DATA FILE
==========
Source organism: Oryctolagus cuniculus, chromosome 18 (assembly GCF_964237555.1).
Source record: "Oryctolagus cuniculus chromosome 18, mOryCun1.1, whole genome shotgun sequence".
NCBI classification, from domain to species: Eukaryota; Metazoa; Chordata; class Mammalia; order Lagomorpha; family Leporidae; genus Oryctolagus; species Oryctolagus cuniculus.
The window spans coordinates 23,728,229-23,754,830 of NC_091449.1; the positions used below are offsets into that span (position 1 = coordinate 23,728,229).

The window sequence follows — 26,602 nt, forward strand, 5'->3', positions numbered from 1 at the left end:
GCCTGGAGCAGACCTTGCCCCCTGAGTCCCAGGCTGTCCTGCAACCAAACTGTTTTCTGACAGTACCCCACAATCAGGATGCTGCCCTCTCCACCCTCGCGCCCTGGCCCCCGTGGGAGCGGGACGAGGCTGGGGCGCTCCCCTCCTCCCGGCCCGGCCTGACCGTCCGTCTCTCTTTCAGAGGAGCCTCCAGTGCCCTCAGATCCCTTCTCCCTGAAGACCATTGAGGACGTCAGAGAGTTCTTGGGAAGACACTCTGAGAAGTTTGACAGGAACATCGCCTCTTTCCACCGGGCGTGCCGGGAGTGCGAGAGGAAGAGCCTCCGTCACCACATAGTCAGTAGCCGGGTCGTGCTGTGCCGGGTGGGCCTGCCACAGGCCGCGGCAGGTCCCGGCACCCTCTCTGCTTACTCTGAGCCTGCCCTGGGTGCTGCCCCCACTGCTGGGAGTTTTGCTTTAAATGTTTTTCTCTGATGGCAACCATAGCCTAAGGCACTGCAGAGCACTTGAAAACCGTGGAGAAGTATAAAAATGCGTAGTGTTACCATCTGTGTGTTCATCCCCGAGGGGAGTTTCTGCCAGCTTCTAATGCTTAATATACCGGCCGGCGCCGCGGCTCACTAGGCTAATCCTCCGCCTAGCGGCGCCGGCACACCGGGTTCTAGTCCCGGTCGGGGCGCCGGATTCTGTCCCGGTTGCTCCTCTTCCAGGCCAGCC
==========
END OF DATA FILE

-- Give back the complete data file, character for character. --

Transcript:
Source organism: Oryctolagus cuniculus, chromosome 18 (assembly GCF_964237555.1).
Source record: "Oryctolagus cuniculus chromosome 18, mOryCun1.1, whole genome shotgun sequence".
NCBI classification, from domain to species: Eukaryota; Metazoa; Chordata; class Mammalia; order Lagomorpha; family Leporidae; genus Oryctolagus; species Oryctolagus cuniculus.
The window spans coordinates 23,728,229-23,754,830 of NC_091449.1; the positions used below are offsets into that span (position 1 = coordinate 23,728,229).

The window sequence follows — 26,602 nt, forward strand, 5'->3', positions numbered from 1 at the left end:
GCCTGGAGCAGACCTTGCCCCCTGAGTCCCAGGCTGTCCTGCAACCAAACTGTTTTCTGACAGTACCCCACAATCAGGATGCTGCCCTCTCCACCCTCGCGCCCTGGCCCCCGTGGGAGCGGGACGAGGCTGGGGCGCTCCCCTCCTCCCGGCCCGGCCTGACCGTCCGTCTCTCTTTCAGAGGAGCCTCCAGTGCCCTCAGATCCCTTCTCCCTGAAGACCATTGAGGACGTCAGAGAGTTCTTGGGAAGACACTCTGAGAAGTTTGACAGGAACATCGCCTCTTTCCACCGGGCGTGCCGGGAGTGCGAGAGGAAGAGCCTCCGTCACCACATAGTCAGTAGCCGGGTCGTGCTGTGCCGGGTGGGCCTGCCACAGGCCGCGGCAGGTCCCGGCACCCTCTCTGCTTACTCTGAGCCTGCCCTGGGTGCTGCCCCCACTGCTGGGAGTTTTGCTTTAAATGTTTTTCTCTGATGGCAACCATAGCCTAAGGCACTGCAGAGCACTTGAAAACCGTGGAGAAGTATAAAAATGCGTAGTGTTACCATCTGTGTGTTCATCCCCGAGGGGAGTTTCTGCCAGCTTCTAATGCTTAATATACCGGCCGGCGCCGCGGCTCACTAGGCTAATCCTCCGCCTAGCGGCGCCGGCACACCGGGTTCTAGTCCCGGTCGGGGCGCCGGATTCTGTCCCGGTTGCTCCTCTTCCAGGCCAGCC